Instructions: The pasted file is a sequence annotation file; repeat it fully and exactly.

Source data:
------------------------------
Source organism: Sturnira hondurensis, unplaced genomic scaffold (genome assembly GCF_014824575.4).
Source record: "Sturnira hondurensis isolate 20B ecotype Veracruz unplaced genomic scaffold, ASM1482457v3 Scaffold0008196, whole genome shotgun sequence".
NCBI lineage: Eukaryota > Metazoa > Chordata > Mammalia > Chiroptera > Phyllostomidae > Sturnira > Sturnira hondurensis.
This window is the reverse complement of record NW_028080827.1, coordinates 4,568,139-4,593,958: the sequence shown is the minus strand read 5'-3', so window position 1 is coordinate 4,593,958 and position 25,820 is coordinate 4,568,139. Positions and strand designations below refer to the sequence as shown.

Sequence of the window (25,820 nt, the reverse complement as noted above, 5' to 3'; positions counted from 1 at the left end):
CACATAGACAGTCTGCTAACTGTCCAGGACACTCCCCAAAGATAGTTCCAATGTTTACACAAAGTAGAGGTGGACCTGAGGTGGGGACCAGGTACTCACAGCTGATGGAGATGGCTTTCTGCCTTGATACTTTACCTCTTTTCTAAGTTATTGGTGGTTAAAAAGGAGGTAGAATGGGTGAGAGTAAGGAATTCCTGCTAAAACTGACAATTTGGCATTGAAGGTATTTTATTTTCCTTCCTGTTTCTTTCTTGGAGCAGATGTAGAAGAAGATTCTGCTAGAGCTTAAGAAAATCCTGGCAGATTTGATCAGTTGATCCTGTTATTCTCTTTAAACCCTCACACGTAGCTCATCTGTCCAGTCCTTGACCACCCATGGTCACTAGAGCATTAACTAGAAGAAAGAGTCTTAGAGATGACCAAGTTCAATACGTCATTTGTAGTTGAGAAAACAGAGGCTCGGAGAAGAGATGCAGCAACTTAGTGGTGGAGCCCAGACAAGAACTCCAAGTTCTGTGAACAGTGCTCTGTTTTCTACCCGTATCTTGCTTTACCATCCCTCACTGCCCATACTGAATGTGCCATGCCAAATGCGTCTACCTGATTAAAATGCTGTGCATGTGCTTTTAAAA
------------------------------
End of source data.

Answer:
Source organism: Sturnira hondurensis, unplaced genomic scaffold (genome assembly GCF_014824575.4).
Source record: "Sturnira hondurensis isolate 20B ecotype Veracruz unplaced genomic scaffold, ASM1482457v3 Scaffold0008196, whole genome shotgun sequence".
NCBI lineage: Eukaryota > Metazoa > Chordata > Mammalia > Chiroptera > Phyllostomidae > Sturnira > Sturnira hondurensis.
This window is the reverse complement of record NW_028080827.1, coordinates 4,568,139-4,593,958: the sequence shown is the minus strand read 5'-3', so window position 1 is coordinate 4,593,958 and position 25,820 is coordinate 4,568,139. Positions and strand designations below refer to the sequence as shown.

Sequence of the window (25,820 nt, the reverse complement as noted above, 5' to 3'; positions counted from 1 at the left end):
CACATAGACAGTCTGCTAACTGTCCAGGACACTCCCCAAAGATAGTTCCAATGTTTACACAAAGTAGAGGTGGACCTGAGGTGGGGACCAGGTACTCACAGCTGATGGAGATGGCTTTCTGCCTTGATACTTTACCTCTTTTCTAAGTTATTGGTGGTTAAAAAGGAGGTAGAATGGGTGAGAGTAAGGAATTCCTGCTAAAACTGACAATTTGGCATTGAAGGTATTTTATTTTCCTTCCTGTTTCTTTCTTGGAGCAGATGTAGAAGAAGATTCTGCTAGAGCTTAAGAAAATCCTGGCAGATTTGATCAGTTGATCCTGTTATTCTCTTTAAACCCTCACACGTAGCTCATCTGTCCAGTCCTTGACCACCCATGGTCACTAGAGCATTAACTAGAAGAAAGAGTCTTAGAGATGACCAAGTTCAATACGTCATTTGTAGTTGAGAAAACAGAGGCTCGGAGAAGAGATGCAGCAACTTAGTGGTGGAGCCCAGACAAGAACTCCAAGTTCTGTGAACAGTGCTCTGTTTTCTACCCGTATCTTGCTTTACCATCCCTCACTGCCCATACTGAATGTGCCATGCCAAATGCGTCTACCTGATTAAAATGCTGTGCATGTGCTTTTAAAA